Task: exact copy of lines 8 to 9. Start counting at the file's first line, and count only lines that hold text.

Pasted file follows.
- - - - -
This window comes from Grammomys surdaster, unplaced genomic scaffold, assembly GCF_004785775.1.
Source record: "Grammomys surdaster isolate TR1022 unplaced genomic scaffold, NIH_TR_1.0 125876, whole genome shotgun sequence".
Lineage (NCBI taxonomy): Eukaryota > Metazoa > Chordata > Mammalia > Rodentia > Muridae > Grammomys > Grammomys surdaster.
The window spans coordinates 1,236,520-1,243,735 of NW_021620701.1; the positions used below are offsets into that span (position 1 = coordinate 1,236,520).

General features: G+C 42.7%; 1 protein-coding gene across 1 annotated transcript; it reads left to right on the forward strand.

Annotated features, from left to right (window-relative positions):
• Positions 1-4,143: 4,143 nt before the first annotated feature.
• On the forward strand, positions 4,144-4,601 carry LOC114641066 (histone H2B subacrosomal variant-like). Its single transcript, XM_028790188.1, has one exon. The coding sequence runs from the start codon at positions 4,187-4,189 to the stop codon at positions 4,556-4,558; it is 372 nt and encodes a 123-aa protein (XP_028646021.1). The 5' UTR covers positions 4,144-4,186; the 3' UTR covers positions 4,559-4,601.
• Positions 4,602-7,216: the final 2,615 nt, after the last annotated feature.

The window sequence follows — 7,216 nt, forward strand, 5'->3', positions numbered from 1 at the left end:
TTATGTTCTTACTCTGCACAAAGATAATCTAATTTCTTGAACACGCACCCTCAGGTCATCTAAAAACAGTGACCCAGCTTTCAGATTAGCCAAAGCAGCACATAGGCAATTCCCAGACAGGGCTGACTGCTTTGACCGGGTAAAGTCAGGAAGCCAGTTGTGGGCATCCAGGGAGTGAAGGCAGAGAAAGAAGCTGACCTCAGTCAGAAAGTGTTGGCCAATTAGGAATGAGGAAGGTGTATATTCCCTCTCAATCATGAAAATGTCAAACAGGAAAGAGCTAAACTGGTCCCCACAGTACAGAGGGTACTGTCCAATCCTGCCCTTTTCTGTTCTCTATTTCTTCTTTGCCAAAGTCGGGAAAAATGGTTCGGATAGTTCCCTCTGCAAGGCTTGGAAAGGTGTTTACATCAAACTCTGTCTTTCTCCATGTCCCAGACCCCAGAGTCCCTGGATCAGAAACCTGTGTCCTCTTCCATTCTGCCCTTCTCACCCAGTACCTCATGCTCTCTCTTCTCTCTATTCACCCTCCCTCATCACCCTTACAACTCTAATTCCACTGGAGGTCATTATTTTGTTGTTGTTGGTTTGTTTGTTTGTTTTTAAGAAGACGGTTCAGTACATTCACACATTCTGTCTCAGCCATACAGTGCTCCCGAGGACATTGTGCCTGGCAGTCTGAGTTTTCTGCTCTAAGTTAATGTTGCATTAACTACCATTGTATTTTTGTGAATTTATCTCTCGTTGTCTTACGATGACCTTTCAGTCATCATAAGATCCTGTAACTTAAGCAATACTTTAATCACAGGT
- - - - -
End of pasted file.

• On the forward strand, positions 4,144-4,601 carry LOC114641066 (histone H2B subacrosomal variant-like). Its single transcript, XM_028790188.1, has one exon. The coding sequence runs from the start codon at positions 4,187-4,189 to the stop codon at positions 4,556-4,558; it is 372 nt and encodes a 123-aa protein (XP_028646021.1). The 5' UTR covers positions 4,144-4,186; the 3' UTR covers positions 4,559-4,601.
• Positions 4,602-7,216: the final 2,615 nt, after the last annotated feature.